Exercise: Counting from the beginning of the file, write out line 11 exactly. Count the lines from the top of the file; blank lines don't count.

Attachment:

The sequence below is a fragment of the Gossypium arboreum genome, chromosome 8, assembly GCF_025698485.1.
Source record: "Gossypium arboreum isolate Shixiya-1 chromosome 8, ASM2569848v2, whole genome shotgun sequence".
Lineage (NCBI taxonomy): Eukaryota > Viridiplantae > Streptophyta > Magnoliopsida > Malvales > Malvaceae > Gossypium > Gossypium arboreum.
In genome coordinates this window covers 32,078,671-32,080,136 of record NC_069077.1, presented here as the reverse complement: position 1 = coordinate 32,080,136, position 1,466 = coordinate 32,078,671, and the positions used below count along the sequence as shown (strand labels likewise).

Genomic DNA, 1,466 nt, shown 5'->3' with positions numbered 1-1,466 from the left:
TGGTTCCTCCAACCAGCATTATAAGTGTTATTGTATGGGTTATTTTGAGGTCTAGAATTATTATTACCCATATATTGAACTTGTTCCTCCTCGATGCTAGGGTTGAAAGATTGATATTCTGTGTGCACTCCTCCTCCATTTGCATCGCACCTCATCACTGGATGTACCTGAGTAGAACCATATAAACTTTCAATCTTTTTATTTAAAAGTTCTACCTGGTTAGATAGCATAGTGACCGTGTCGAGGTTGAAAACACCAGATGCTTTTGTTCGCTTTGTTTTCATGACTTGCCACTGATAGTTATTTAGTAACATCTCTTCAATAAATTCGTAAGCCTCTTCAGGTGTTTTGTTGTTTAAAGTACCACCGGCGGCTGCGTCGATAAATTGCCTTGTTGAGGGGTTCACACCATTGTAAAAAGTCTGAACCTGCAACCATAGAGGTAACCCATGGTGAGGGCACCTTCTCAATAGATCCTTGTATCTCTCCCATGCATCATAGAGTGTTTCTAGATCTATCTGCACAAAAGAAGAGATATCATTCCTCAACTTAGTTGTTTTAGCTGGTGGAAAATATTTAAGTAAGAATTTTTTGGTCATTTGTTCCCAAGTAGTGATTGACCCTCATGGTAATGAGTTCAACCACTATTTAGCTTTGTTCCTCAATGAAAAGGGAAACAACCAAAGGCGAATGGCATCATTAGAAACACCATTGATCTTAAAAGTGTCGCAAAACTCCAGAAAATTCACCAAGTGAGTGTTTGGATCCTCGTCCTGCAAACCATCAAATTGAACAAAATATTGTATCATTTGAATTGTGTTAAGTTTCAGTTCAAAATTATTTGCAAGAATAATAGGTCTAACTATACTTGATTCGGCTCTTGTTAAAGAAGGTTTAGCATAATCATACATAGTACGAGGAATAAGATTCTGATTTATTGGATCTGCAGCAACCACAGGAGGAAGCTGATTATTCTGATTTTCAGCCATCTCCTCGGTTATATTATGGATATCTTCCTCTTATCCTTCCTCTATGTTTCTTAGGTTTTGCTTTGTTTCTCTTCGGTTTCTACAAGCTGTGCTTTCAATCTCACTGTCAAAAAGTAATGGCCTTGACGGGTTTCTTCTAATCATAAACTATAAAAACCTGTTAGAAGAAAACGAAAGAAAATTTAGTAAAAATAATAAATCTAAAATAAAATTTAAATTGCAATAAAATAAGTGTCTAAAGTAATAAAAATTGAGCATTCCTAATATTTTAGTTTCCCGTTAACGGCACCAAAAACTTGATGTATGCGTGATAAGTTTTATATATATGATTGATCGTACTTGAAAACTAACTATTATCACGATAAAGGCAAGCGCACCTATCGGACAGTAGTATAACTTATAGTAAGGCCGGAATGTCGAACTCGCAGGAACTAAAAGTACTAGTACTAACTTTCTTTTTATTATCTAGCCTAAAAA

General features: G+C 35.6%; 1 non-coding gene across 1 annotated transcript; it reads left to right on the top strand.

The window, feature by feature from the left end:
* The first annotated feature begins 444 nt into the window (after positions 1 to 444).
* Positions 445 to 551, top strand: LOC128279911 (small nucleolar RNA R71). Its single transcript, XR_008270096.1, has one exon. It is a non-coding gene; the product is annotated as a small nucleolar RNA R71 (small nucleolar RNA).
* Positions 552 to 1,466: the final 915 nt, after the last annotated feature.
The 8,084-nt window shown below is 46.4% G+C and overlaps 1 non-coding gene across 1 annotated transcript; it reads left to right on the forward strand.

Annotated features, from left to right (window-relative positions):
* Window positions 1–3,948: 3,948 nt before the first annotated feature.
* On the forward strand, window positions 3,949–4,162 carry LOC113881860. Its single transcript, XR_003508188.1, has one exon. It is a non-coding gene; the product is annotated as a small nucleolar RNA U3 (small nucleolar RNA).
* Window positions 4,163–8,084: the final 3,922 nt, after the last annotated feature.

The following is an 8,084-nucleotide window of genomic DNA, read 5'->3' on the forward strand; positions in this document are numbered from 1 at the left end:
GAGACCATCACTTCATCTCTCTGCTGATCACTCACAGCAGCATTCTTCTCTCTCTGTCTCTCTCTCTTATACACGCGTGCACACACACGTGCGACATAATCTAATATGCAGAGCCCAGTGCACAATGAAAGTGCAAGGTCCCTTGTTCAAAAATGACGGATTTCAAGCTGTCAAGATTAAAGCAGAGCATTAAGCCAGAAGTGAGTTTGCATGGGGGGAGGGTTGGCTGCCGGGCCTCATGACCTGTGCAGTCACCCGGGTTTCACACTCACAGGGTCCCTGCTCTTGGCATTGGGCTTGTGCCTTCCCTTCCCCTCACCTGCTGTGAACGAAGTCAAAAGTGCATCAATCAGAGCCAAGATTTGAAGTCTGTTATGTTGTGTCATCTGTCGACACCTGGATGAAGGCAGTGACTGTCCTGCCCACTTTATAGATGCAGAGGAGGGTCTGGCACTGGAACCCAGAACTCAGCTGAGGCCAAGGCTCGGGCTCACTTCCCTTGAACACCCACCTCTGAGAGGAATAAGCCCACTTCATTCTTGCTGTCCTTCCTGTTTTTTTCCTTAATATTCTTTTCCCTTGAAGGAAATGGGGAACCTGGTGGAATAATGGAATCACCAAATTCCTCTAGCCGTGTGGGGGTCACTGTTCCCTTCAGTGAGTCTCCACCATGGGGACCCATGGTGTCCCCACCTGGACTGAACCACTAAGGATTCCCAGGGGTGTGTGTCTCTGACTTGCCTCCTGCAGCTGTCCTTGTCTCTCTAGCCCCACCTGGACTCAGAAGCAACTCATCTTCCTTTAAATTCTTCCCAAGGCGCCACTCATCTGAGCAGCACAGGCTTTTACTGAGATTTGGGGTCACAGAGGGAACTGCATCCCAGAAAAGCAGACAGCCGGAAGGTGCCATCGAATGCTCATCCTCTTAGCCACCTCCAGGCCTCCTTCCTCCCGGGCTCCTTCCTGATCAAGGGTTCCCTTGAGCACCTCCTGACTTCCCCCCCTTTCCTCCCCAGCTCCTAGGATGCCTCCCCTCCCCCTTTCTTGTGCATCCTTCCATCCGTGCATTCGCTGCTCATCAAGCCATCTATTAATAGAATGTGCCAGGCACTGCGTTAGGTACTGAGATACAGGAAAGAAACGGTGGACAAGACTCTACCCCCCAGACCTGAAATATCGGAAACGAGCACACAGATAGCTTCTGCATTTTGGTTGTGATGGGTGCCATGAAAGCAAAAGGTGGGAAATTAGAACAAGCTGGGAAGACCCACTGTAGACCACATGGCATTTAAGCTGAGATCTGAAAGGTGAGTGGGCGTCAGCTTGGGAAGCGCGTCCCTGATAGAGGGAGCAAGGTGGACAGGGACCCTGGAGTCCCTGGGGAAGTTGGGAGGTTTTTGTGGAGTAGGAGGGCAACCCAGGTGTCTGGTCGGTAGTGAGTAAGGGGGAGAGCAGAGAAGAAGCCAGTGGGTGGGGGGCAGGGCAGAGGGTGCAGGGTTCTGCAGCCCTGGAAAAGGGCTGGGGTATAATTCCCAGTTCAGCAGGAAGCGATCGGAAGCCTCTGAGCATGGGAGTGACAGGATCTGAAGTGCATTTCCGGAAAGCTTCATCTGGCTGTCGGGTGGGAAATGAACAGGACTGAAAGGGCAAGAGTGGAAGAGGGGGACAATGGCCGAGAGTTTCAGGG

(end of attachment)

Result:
* Positions 552 to 1,466: the final 915 nt, after the last annotated feature.